caramelize

(redirected from Caramelisation)
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Related to Caramelisation: Maillard reaction, gelatinisation
  • verb

Synonyms for caramelize

be converted into caramel

convert to caramel

References in periodicals archive ?
Place each pan on a roasting tray and bake for 20-30 minutes, or until puff is perfectly cooked and tarte has a good caramelisation.
Quintas ACM, Brandao TRS and CLM Silva Modelling colour changes during the caramelisation reaction.
Our sweets are still cooked in open copper pans t o encourage greater caramelisation thereby increasing the flavours.
The lamb had none of the caramelisation or crispness, suggesting that it hadn't been cooked in a tandoor that was hot enough.
If caramelisation is required for onions or searing meats, the DCN patented caramelising system is ideal for use in the Jet Cook.
Deftly spiced, it was so sweet with caramelisation that I gnawed at the bone long after the last bits of meat had been devoured.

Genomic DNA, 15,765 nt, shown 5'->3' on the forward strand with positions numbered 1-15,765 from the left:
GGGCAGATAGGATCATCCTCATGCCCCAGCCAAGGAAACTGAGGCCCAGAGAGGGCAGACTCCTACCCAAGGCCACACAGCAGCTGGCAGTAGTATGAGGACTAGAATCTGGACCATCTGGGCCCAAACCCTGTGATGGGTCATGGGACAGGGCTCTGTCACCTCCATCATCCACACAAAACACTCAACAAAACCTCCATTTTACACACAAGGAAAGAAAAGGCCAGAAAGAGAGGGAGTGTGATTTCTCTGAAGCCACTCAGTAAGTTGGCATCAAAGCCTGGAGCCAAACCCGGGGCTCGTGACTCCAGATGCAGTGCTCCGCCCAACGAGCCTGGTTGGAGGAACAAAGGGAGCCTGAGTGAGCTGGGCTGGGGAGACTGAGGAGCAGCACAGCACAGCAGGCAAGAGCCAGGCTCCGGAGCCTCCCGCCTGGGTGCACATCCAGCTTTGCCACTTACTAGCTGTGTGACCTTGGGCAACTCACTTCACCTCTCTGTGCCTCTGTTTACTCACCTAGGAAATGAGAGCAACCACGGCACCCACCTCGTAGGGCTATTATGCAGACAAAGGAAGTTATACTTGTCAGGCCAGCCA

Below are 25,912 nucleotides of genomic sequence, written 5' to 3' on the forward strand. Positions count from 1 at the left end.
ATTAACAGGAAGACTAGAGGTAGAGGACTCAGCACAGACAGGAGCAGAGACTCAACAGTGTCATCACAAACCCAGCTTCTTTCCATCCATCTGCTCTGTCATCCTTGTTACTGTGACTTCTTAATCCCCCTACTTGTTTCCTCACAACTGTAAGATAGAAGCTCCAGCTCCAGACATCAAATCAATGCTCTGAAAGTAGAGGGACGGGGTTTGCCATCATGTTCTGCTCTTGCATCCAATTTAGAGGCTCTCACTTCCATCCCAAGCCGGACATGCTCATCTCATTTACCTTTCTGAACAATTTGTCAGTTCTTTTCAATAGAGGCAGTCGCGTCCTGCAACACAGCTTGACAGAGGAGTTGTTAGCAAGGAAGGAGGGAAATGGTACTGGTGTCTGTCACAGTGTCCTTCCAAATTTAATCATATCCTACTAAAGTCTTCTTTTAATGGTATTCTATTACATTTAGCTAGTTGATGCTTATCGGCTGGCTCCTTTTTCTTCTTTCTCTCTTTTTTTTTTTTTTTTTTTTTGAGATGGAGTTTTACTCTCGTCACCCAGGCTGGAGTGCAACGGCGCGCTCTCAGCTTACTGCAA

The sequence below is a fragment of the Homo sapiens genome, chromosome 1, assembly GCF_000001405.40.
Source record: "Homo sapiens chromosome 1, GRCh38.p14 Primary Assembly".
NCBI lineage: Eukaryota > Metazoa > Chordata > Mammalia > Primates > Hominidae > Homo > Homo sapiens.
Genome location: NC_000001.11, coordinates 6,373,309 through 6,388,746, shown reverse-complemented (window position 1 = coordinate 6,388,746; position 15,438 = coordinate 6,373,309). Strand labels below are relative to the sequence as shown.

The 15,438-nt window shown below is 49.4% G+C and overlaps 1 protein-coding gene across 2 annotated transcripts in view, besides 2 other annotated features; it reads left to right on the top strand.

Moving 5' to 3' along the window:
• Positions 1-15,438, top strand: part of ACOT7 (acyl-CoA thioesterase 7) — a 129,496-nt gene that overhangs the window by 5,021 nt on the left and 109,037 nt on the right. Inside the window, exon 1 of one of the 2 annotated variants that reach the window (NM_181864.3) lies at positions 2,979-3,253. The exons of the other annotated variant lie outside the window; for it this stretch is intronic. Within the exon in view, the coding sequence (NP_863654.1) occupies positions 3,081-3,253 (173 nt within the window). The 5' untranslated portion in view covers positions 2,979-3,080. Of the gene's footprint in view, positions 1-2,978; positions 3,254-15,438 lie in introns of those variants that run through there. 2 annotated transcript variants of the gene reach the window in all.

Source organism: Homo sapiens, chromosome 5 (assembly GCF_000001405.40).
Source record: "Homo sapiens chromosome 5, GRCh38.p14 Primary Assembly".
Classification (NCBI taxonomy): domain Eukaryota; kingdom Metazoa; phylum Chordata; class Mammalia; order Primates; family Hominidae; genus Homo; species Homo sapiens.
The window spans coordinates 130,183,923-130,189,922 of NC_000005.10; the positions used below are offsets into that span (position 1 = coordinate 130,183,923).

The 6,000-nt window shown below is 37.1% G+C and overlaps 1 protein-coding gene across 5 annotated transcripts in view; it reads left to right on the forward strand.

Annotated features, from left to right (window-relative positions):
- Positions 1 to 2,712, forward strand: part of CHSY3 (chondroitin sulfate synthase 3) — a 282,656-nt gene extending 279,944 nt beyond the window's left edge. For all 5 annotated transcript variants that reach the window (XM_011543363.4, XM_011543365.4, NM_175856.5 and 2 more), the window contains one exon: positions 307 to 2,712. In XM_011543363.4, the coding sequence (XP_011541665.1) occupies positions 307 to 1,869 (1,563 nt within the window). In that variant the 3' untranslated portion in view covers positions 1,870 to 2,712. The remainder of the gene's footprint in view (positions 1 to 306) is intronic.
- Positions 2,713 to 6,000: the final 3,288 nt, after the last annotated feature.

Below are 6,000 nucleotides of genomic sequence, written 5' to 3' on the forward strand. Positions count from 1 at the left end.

The first side to hit the heat will become the service side (the side presented to the diner), and Luke believes the addition of salt and pepper affects the caramelisation and appearance of the steak on this side.
There was not even a hint of the caramelisation that is needed for "marmalade".
For toffee, the cooked syrup passes through a 'Carablend' unit for caramelisation before depositing.
It is important to reach a good, bitter caramelisation here - you can check by carefully lifting up the rhubarb with a palette knife.
Ideal as a topping for confectionery and ice cream, adding to muesli and cereal or as an inclusion in chocolate products, caramelised nuts are crunchy in texture, golden syrupy brown and have an intensity of flavour developed by the roasting and caramelisation process.
My mushrooms were superb - meaty, full of flavour, anti-socially garlicky and sauteed to the point of caramelisation, giving them an interesting sweetness.
Cooking is accomplished in a 'Microfilm' falling film swept surface evaporator, which cooks the syrup to final solids in less than ten seconds, avoiding uncontrolled caramelisation.
Cooking under vacuum means that boiling can be achieved at lower temperatures, preventing caramelisation and improving finished product quality.